Nissan Motor CEO Carlos Ghosn has pledged that his company will start incorporating autonomous driving technologies into cars such as for steering the car safely on congested highways and automating parking.
The idea of automated driving is meant to improve safety and reduce the hassle of driving.
In the United States, where an average person drives 48 minutes per day, hopes are high that autonomous technology will help reduce accidents. More than 90 percent of the around 6 million traffic accidents per year in the country are attributed to human error.
In Japan, manufacturers believe autonomous vehicles will be appreciated by a growing number of aging drivers whose errors at the wheel are a constant source of road accidents.
The technology "should be able to aid the driver in improving visibility in the evening or at night and help people drive longer in their lives," said Seigo Kuzumaki, chief of safety technology planning at Toyota.
Expectations are growing about the innovation's business potential in stimulating market demand in Japan if Japanese manufacturers can take the lead in development. "It will help substantially shore up the competitiveness of Japanese industry including parts makers," said an official at a major automaker.
Google, meanwhile, is apparently taking a completely different road in developing its ideas for its self-driving car.
Unveiled for testing in May, the curvy two-seater vehicle had no steering wheel and no brake and axel pedals. With a touch of a button, it started running smoothly in a test drive. A women who took a ride said, "If I had a self-driving car, I can spend more time hanging out with my kids or helping them with their homework..."
A Google official involved in the development said they are not trying to put automated driving into existing business models.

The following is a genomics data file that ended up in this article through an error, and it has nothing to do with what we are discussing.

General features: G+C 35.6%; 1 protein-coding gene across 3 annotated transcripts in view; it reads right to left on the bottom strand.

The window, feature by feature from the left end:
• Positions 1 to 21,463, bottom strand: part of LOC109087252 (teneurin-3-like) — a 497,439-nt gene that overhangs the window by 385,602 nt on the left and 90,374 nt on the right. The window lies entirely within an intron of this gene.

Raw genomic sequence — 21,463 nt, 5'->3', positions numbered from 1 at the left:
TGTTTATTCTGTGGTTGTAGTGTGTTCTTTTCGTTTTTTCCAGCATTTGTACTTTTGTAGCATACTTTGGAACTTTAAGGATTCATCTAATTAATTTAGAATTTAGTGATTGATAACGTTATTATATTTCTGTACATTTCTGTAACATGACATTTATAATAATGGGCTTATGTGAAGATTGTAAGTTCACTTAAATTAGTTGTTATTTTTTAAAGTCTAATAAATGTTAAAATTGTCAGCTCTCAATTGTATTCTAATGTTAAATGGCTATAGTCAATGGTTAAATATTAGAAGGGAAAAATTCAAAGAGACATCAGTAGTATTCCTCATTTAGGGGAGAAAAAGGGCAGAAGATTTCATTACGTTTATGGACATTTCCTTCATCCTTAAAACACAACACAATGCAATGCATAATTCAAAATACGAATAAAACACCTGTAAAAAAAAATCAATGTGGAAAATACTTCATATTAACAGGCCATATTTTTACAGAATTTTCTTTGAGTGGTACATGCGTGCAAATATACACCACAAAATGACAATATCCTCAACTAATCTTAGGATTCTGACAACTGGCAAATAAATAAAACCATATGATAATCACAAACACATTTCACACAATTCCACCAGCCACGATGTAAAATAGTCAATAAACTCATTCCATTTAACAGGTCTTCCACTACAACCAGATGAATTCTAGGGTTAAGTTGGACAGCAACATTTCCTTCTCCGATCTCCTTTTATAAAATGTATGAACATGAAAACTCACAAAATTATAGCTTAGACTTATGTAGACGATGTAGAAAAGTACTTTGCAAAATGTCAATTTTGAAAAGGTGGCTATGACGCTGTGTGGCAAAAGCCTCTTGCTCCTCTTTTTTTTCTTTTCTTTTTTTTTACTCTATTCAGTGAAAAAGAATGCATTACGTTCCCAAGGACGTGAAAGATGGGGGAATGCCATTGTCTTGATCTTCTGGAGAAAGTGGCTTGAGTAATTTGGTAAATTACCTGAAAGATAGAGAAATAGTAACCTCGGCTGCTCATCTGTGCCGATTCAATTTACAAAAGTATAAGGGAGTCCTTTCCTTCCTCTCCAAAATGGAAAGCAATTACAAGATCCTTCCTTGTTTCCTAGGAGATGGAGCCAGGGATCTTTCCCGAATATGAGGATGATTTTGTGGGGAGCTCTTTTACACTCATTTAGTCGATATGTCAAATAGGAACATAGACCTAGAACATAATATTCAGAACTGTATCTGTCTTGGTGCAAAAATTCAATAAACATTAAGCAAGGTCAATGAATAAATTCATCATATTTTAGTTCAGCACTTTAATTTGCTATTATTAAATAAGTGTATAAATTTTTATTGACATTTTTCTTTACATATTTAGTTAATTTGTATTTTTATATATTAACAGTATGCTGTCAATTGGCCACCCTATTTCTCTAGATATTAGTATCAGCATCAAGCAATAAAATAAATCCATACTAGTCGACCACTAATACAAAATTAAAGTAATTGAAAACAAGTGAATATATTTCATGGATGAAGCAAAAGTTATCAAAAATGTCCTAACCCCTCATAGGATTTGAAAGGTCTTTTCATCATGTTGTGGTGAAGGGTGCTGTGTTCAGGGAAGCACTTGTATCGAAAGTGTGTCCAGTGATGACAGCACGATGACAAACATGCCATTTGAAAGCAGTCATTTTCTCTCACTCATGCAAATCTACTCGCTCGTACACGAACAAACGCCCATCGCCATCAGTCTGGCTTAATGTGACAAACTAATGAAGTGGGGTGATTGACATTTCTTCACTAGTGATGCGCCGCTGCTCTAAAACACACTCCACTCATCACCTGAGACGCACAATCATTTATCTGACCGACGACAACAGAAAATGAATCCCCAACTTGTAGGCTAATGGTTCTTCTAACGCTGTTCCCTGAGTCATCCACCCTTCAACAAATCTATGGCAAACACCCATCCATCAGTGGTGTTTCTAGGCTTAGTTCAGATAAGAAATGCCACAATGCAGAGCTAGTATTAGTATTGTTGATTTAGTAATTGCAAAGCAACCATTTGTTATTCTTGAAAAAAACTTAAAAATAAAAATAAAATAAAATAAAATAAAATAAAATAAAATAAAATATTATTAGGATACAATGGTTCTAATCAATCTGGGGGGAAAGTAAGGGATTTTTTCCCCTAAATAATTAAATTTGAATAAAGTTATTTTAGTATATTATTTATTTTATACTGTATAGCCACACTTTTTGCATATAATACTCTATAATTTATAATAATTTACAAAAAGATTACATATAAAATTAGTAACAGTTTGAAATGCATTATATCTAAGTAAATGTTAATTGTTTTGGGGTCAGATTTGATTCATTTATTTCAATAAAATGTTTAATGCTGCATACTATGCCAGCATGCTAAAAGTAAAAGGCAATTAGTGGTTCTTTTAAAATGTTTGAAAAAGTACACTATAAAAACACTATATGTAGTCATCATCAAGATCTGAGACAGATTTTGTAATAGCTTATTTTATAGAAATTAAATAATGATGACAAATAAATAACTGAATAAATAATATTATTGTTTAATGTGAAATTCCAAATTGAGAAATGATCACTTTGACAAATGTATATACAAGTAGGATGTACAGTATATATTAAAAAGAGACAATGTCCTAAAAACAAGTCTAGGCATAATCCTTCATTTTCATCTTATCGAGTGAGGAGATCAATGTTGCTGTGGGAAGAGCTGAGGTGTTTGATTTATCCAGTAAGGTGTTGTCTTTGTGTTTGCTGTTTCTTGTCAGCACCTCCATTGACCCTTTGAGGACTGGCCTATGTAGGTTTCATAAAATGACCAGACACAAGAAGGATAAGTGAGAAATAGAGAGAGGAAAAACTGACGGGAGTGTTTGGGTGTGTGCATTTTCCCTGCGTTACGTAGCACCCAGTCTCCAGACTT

Just as it has eventually come to lead the smartphone market with its Android operating software, Google could also come up with successful commercialization ideas for self-driving cars. "It will enable people to travel themselves or deliver goods more efficiently, which can shake automakers' framework of mass-production and marketing," an analyst said.
An engineer at a Japanese automaker working on automated driving technology is watching the Internet pioneer's moves with a hint of suspicion. "Google doesn't show up at any of the meetings of carmakers promoting automated driving technology in Japan, Europe and the United States, so they are veiled in secrecy," he said.
A developer at another Japanese automaker is apparently confident despite the growing challenge from the U.S. technology company, saying, "We are by all means more competitive than Google in car development technology and know-how."
While Google's foray into automated driving raises the possibility that the conventional idea of the car could be reinvented radically, Japanese carmakers will face the challenge of trying to lead the world in innovation in this technology, hoping to repeat their success in cars as we now know them.